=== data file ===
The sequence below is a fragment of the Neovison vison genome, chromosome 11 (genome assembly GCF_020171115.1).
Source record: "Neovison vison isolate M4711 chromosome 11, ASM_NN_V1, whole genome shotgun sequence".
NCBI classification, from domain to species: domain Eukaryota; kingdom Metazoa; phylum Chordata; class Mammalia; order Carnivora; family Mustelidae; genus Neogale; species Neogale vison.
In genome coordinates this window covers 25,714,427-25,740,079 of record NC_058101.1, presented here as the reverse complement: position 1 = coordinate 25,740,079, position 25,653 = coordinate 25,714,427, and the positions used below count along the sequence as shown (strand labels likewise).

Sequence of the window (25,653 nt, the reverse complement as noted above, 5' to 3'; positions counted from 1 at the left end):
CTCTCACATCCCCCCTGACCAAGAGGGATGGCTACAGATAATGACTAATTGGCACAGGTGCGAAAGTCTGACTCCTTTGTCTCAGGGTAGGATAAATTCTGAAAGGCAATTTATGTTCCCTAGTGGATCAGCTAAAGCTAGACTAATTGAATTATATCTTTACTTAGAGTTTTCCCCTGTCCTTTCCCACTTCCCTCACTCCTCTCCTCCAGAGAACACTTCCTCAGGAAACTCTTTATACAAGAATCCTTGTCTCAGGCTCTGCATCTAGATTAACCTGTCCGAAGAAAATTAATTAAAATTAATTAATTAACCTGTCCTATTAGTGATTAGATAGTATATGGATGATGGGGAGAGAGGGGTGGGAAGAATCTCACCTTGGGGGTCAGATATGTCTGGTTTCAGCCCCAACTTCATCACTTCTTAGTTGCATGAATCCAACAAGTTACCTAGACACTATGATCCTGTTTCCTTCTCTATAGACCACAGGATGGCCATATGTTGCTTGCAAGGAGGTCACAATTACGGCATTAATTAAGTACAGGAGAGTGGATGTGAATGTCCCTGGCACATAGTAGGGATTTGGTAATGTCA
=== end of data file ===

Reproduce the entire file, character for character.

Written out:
The sequence below is a fragment of the Neovison vison genome, chromosome 11 (genome assembly GCF_020171115.1).
Source record: "Neovison vison isolate M4711 chromosome 11, ASM_NN_V1, whole genome shotgun sequence".
NCBI classification, from domain to species: domain Eukaryota; kingdom Metazoa; phylum Chordata; class Mammalia; order Carnivora; family Mustelidae; genus Neogale; species Neogale vison.
In genome coordinates this window covers 25,714,427-25,740,079 of record NC_058101.1, presented here as the reverse complement: position 1 = coordinate 25,740,079, position 25,653 = coordinate 25,714,427, and the positions used below count along the sequence as shown (strand labels likewise).

Sequence of the window (25,653 nt, the reverse complement as noted above, 5' to 3'; positions counted from 1 at the left end):
CTCTCACATCCCCCCTGACCAAGAGGGATGGCTACAGATAATGACTAATTGGCACAGGTGCGAAAGTCTGACTCCTTTGTCTCAGGGTAGGATAAATTCTGAAAGGCAATTTATGTTCCCTAGTGGATCAGCTAAAGCTAGACTAATTGAATTATATCTTTACTTAGAGTTTTCCCCTGTCCTTTCCCACTTCCCTCACTCCTCTCCTCCAGAGAACACTTCCTCAGGAAACTCTTTATACAAGAATCCTTGTCTCAGGCTCTGCATCTAGATTAACCTGTCCGAAGAAAATTAATTAAAATTAATTAATTAACCTGTCCTATTAGTGATTAGATAGTATATGGATGATGGGGAGAGAGGGGTGGGAAGAATCTCACCTTGGGGGTCAGATATGTCTGGTTTCAGCCCCAACTTCATCACTTCTTAGTTGCATGAATCCAACAAGTTACCTAGACACTATGATCCTGTTTCCTTCTCTATAGACCACAGGATGGCCATATGTTGCTTGCAAGGAGGTCACAATTACGGCATTAATTAAGTACAGGAGAGTGGATGTGAATGTCCCTGGCACATAGTAGGGATTTGGTAATGTCA